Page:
The article states that humans are the only creatures that cry (I suppose they should say “only creatures known to cry”). The article begins by asking, rhetorically, “Why do we cry?” From there, it goes on to speculate that crying “evolved” as a mechanism that elicits sympathy from other people. To quote the article, “Fundamentally, crying is a way to get what you want — that’s why babies do it. (Sorry, mothers.) Or, that clever turn of phrase adults use: 'The squeaky wheel gets the oil.'”
I found this photo online. It's the same photo, side by side, except that the one on the right has had the tears digitally removed. I must say, I was a little surprised at the dramatically different impression given by the presence of tears. Perhaps there is something to the idea that crying provokes sympathy. So I will amend my earlier comment and at least admit the subject matter of the article is somewhat interesting.
Let me digress for a moment. I believe we have emotions because God has emotions and we are made in His image (Genesis 1:27). We are not like the animals (Genesis 2:20) and so I don't expect us to display (or not display) emotions the way animals do. This isn't really the point of my post, though, so let me return to the subject at hand.
The whole article is remarkably contrived and goes to great pains to explain to why crying supposedly evolved but misses a key point – namely, how crying evolved. You see, there's a lot more involved in crying than the production of tears. After all, tears are also produced to help clean the eye. Many animals produce tears for this purpose. Yet with crying comes an association with strong emotions, facial expressions, sobs, etc. Each of these had to evolve in order for the production of tears to be identified with a display of emotions. Furthermore, in order to garner sympathy, the observer must himself have already evolved the ability to recognize crying as a display of emotion.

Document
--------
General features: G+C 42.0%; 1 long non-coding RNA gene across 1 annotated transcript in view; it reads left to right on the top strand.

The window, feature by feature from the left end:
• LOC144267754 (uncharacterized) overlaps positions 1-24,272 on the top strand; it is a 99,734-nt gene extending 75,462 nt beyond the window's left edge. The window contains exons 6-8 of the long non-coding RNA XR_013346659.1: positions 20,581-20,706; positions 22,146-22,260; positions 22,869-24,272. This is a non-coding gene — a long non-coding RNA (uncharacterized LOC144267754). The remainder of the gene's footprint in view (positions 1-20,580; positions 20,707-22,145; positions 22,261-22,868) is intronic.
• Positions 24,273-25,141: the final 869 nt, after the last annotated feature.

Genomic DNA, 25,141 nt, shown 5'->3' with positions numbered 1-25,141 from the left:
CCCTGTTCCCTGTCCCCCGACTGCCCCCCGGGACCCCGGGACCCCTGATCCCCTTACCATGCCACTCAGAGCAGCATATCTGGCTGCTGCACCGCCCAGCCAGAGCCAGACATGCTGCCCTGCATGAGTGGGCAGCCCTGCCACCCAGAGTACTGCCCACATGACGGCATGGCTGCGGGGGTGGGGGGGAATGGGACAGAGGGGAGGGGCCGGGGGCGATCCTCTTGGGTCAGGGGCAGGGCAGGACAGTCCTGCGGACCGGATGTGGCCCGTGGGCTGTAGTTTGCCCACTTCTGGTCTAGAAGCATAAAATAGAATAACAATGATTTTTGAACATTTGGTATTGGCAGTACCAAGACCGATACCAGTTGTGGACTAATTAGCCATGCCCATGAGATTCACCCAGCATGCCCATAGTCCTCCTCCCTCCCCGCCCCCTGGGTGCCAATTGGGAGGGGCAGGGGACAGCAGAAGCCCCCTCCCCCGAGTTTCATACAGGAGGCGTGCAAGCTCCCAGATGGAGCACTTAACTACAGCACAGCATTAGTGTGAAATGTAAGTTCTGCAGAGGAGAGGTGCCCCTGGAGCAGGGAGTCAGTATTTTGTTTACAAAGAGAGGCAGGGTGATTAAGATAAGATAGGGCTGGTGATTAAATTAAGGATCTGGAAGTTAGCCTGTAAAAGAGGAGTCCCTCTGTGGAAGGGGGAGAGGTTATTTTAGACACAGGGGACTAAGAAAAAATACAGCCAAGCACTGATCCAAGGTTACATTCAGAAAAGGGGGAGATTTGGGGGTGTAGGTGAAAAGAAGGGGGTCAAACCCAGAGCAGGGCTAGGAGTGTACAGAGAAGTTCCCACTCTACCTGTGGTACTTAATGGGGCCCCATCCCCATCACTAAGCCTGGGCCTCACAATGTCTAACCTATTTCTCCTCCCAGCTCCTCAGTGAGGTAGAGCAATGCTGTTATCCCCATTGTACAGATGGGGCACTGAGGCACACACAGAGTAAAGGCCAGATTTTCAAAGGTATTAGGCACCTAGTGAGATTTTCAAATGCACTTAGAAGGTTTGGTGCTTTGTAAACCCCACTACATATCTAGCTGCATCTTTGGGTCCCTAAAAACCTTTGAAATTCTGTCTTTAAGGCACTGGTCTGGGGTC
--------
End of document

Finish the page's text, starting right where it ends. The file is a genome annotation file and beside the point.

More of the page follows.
Here's the problem: In hindsight, it's easy to speculate what survival advantages some particular trait might offer its hosts. However, evolution is not a directed process. It doesn't matter what advantage the end result might be; no trait will evolve unless there is some advantage for the host every step of the way. When some alleged ancestor first began over-producing tears, for example, it obviously did not garner sympathy from anyone or anything. “Evolution” did not know it would eventually be seen as a display of emotions and so that trait could not be said to have evolved to elicit sympathy.
The speculation about crying demonstrates the typical habit of evolutionists to proffer “why” some given trait has evolved. Birds evolved colorful feathers in order to attract a mate. Lions evolved thick manes to shield their heads and necks when fighting other lions. Some animals have evolved stripes as a means of camouflage. The list is goes on and on.
There's a sort of circular argument going on here. Animals that can run fast will catch more prey. Therefore, animals that can run fast evolved that ability in order to catch more prey. Do you see how that sounds a little silly?
The ability to identify the survival advantage of a particular trait does not begin to explain “why” the trait evolved. Even assuming evolution were true, I can say with certainty that crying did NOT evolve in order to elicit sympathy. To suggest any reason “why” a certain trait evolved ascribes a purpose to the process.
In this case, I know crying is the product of design. God made us emotional creatures. Perhaps we do empathize with people when they cry. However, whatever selective advantage might be realized from crying is not any kind of argument for evolution. It's merely an attempt to describe the advantage after the fact of it already existing.